Professor Jennifer Dominique Jones is constructing a new framework for interpreting Black liberal politics after World War II. Focusing on the relationship between “Blackness” and “queerness,” her scholarship has profound consequences for our understanding of social justice activism in the past and present. Staffer Gregory Parker recently connected with Professor Jones to talk about her research and book project.

 

Can you tell me a little about Queering the American Dilemma: Sexuality, Gender and African American Political Organizing, 1945-1993?

Queering the American Dilemma argues for the mutually referential nature of “Blackness” and “queerness” as political concepts in the contest over the Black-white racial status quo in the half century after World War II. Its chapters follow these two concepts over six distinct historical moments, locating them in specific discursive spaces. My analysis homes in on African American mainstream
liberal organizations, in order to elucidate how homosexuality (as same-sex sex and gender nonconformity was referred to), as well as opposition to it, was constitutive of Black liberal politics during this period. Through this means, I offer new interpretations about Black and gay political engagements and Black sexual politics while remaining attentive to the actions and discourses of two
groups with whom Black political action was always in implicit conversation: white gay/lesbian politics, on the one hand, and conservative politics, on the other. I argue that these material and rhetorical crossings facilitated a profound paradox: as Blackness became increasingly associated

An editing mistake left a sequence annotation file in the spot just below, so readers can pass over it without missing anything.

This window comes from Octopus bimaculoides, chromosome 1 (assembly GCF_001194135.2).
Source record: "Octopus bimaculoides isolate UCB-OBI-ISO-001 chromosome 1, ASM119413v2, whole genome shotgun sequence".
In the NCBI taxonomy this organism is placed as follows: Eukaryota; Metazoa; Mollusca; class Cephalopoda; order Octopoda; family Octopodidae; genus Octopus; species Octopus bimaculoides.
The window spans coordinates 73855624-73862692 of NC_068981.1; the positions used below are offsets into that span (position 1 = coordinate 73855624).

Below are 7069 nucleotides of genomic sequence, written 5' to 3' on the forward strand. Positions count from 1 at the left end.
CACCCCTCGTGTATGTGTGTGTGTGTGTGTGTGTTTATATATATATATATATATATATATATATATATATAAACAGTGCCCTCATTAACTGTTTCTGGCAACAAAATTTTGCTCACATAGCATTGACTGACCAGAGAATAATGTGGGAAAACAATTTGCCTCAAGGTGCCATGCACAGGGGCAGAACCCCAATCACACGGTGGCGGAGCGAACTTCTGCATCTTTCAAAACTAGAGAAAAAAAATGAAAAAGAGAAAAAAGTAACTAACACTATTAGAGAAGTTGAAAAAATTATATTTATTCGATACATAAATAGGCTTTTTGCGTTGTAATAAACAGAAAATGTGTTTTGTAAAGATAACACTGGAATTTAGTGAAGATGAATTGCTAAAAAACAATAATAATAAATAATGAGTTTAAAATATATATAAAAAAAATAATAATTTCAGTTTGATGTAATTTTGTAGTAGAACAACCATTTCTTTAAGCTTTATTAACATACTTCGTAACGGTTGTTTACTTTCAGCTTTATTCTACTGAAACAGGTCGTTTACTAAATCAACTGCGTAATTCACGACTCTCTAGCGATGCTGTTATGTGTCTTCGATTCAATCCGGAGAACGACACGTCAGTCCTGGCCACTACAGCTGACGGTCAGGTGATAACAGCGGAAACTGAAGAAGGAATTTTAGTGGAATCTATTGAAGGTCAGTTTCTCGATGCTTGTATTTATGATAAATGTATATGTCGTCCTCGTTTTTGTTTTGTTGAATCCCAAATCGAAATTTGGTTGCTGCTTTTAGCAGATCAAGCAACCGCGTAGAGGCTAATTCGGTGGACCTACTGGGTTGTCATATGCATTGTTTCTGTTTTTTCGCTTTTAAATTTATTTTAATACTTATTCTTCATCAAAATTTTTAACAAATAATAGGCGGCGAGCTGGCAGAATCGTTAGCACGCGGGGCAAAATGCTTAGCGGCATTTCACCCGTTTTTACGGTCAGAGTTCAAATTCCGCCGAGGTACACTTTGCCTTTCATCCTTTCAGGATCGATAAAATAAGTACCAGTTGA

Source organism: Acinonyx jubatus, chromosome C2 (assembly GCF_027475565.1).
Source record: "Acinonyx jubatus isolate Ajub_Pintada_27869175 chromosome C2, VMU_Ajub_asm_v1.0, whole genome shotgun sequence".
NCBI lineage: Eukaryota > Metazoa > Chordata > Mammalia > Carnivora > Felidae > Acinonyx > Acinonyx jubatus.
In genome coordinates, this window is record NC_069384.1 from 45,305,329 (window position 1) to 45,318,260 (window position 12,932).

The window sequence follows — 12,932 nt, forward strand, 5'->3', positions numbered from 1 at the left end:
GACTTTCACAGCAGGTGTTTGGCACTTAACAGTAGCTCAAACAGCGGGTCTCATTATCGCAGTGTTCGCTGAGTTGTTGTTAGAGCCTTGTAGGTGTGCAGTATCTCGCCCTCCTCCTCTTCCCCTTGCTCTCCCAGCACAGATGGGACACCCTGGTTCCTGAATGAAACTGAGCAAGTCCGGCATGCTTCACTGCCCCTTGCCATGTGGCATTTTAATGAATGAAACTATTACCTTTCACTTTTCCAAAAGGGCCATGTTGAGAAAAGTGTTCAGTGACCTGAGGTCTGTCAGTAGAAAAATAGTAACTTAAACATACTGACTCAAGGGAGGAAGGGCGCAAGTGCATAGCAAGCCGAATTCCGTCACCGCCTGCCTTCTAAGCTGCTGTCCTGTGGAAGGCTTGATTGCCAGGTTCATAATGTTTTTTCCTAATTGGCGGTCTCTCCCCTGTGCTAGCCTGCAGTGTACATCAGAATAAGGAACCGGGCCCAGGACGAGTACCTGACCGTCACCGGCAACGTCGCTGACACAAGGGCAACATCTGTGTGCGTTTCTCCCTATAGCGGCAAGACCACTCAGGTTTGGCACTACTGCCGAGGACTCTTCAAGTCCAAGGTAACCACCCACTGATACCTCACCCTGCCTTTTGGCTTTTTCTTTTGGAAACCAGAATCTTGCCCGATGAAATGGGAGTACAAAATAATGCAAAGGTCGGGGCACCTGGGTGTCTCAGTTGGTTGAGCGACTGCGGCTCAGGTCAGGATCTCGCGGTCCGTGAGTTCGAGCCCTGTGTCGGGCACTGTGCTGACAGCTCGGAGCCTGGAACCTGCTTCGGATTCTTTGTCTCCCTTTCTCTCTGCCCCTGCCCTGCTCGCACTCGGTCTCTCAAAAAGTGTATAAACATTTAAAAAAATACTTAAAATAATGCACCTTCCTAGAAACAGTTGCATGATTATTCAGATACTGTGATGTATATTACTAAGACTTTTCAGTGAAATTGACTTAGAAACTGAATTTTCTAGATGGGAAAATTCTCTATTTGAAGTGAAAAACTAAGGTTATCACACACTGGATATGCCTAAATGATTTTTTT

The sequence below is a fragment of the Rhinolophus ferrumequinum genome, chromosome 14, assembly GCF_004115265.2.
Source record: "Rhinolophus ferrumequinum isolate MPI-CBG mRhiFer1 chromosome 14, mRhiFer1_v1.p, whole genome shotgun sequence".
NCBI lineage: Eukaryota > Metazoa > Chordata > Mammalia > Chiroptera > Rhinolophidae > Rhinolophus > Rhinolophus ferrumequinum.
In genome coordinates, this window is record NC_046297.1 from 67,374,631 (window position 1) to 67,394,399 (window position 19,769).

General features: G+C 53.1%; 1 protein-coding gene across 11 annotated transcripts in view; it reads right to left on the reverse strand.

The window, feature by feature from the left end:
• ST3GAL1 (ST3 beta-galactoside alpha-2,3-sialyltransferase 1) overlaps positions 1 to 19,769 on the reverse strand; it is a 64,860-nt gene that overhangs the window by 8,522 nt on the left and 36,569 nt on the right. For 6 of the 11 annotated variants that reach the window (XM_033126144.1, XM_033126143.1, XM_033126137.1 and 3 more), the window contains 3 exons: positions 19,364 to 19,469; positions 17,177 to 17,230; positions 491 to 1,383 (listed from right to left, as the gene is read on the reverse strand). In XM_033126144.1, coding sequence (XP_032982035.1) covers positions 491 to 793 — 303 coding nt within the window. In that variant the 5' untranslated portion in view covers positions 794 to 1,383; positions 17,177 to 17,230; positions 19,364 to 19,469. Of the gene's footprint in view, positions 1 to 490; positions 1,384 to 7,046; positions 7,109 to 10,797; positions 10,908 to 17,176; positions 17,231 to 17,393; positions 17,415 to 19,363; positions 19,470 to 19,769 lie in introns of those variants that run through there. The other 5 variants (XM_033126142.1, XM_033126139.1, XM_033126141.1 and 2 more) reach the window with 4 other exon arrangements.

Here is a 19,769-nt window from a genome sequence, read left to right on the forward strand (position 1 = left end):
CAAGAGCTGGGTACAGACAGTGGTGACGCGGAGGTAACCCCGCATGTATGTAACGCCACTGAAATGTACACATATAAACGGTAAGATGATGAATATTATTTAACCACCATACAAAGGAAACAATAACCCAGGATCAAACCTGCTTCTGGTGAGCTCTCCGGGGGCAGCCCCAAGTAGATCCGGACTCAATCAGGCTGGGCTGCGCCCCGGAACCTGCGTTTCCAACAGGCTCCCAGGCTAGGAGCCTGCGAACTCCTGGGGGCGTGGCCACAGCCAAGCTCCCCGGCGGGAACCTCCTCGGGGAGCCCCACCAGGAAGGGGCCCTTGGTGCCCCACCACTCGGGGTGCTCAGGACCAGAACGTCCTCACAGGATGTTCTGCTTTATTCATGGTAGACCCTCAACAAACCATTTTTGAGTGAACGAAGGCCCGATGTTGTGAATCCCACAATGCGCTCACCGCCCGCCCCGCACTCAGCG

with heterosexuality while gay/lesbian political formations became racialized as white (a process deeply tied to local spatial contexts and organizational formations), these two groups became
increasingly mutually referential in discourses of the national political sphere. Such bidirectional referentiality was not rooted in the language of shared or intersecting identities, but rather
in the rhetoric of similar and/or shared estrangements—that is the condition of being marginalized and deemed non-normative. Identifying the origins of these shared estrangements is
consequential for both African American and gay/lesbian/queer history, not only because it provides added texture to each group’s individual experience, but because it provides a broader framework
and set of explanations for the manner in which increasing “gay clout” continued to refer and require Blackness as a touchstone.

 

You’re a historian living through a historical moment, and it also happens to be related to what you study. As you work on larger projects, are there ever moments when you see what’s happening now and say, “I’ve got to rethink that”? Does history ever change faster than you can write it?